Dancing in the Rain, performed by Silver Skies. (Photo Courtesy: Nolan Ly)
ST. PAUL (Dec. 19, 2012) — In celebrating the Hmong New Year, Iny Asian Dance Theater presented it’s first-ever Hmong Dance Drama, “Longing for Qeej” Dec. 19 at Central High School auditorium in St. Paul.
As a collaboration of Asian Media Access, Frost Lake Magnet School of Technology and Global Studies, and Pan Asian Arts Alliance, Iny Asian Dance Theater’s 89 dancers performed a dance drama adapted from Hmong folktale portraying the origin of Qeej – a traditional Hmong music instrument, a mouth organ with six bamboo pipes of different lengths attached to a wooden air chamber. Hmong believes that Qeej can communicate between the heaven and the earth, the living and the dead.
The story starts with powerful narration done by the theater artist Kang Vang. Long ago, there was Sinsay, a great warrior, if Sinsay won a challenge, his prize was to marry one beautiful woman from that kingdom.
Eventually, Sinsay conquered seven kingdoms with seven wives and enjoyed seven celebrations. The God of Heaven decided to have a grand festival to honor Sinsay. All seven wives arrived, found out each other, and all shouted, “He’s my husband!”
The God of Heaven then told the women, “If all seven of you say that each of you are his wife, then each of you must go and make something so that when all seven parts are put together into one, words will come out of it.”
So each of them went off to make something, and all came back with different length of pipes. The seven pipes were put together, becoming one instrument, the Qeej, and when it was blown, the words came out. And the God of Heaven declared that all of the women were Sinsay’s true wives. Therefore, the Qeej has become the symbol of the Hmong culture.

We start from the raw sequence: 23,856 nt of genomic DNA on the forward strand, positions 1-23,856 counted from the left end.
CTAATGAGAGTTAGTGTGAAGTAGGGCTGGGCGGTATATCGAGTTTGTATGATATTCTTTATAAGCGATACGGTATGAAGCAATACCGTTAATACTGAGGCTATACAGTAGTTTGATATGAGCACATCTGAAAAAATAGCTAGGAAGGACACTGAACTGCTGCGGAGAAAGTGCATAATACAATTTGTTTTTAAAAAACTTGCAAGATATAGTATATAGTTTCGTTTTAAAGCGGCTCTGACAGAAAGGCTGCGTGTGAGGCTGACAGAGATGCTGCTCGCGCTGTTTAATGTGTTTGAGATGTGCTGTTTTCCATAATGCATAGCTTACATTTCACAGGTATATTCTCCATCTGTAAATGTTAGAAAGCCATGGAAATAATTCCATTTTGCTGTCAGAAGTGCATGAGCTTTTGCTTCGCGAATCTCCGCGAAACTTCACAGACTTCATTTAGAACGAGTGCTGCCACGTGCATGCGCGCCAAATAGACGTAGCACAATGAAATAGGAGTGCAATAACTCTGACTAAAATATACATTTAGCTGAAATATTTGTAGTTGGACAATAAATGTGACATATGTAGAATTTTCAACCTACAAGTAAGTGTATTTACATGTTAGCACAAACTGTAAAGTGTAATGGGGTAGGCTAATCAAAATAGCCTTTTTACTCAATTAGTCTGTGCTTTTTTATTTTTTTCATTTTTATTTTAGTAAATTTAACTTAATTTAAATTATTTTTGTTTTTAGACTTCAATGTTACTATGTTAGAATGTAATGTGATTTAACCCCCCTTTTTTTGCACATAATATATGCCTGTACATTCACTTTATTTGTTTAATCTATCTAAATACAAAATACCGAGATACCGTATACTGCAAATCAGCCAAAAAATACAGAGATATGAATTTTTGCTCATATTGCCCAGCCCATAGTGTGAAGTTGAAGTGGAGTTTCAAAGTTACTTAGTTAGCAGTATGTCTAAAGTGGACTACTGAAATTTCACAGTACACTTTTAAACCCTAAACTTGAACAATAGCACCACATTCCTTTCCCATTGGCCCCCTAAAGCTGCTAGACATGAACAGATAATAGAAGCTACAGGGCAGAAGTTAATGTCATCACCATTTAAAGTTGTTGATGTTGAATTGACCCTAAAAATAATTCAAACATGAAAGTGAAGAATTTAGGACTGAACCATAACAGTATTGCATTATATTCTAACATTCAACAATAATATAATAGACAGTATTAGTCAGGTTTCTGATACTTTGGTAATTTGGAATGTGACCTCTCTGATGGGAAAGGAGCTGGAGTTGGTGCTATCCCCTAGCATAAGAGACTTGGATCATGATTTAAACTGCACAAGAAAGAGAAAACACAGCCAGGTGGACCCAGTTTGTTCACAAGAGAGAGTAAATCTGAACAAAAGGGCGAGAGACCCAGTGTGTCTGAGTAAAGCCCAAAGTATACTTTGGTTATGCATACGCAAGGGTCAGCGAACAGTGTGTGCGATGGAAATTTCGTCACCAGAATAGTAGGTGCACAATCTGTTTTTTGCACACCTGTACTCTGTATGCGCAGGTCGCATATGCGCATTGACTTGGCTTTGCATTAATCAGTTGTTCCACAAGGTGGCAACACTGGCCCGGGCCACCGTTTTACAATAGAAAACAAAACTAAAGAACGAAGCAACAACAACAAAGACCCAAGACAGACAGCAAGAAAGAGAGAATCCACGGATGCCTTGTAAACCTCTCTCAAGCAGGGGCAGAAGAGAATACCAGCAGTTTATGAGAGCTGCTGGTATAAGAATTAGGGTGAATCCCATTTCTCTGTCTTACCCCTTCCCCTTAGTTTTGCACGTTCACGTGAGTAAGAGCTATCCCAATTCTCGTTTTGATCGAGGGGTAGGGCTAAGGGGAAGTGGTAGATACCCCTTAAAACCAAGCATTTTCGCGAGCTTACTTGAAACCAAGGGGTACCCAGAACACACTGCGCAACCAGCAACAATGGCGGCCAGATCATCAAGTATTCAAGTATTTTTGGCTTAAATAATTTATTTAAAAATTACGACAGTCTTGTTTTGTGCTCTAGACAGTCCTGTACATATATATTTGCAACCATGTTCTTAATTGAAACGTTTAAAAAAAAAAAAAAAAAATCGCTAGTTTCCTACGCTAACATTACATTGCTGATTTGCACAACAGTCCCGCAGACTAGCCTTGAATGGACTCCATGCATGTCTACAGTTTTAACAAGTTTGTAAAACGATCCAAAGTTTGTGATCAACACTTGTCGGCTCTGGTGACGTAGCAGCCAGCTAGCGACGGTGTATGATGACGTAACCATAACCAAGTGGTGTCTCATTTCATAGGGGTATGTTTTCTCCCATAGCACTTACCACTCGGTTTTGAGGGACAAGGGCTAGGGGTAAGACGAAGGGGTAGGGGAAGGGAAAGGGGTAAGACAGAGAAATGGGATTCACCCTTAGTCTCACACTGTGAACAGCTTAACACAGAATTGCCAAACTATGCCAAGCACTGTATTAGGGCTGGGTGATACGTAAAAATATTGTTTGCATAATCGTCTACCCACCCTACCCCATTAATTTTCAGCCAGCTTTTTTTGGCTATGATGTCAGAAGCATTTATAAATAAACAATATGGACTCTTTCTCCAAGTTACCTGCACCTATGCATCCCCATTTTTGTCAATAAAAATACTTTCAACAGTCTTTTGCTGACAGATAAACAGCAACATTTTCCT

The Dragon Dance was performed by Iny Asian Dance Theater’s most advanced group, MN SunSine. The team has long history of winning titles of Hmong New Year Dance Competition, and just won second place at the recent Hmong American New Year Dance Competition at the Metrodome.
Not only the dance includes a beautiful dragon head with matching gold/red masks, MN SunShine dancers has also performed this powerful dance with explosive physical capacities along with beautiful costume, and refreshing Asian music.
This 90-minute show, interweaving non-stop acrobatics, amazing costumes, dazzling dances, fantastic lighting has entertained more than 500 audiences, mixed with Asians and Caucasians.
“With more than 15 dances throughout the show, most of our dancers have to do 2-3 dances, they have not only completed the difficult costume changes, but also seamlessly connect each dance’s emotion perfectly, said Artistic Director Iny Xiong, spoke. “One of the audience told me that she has the goose bumps by watching the show, she can’t believe how strong the performance carrying on at the professional level beyond the ages of the dancers. And that is how good we are.”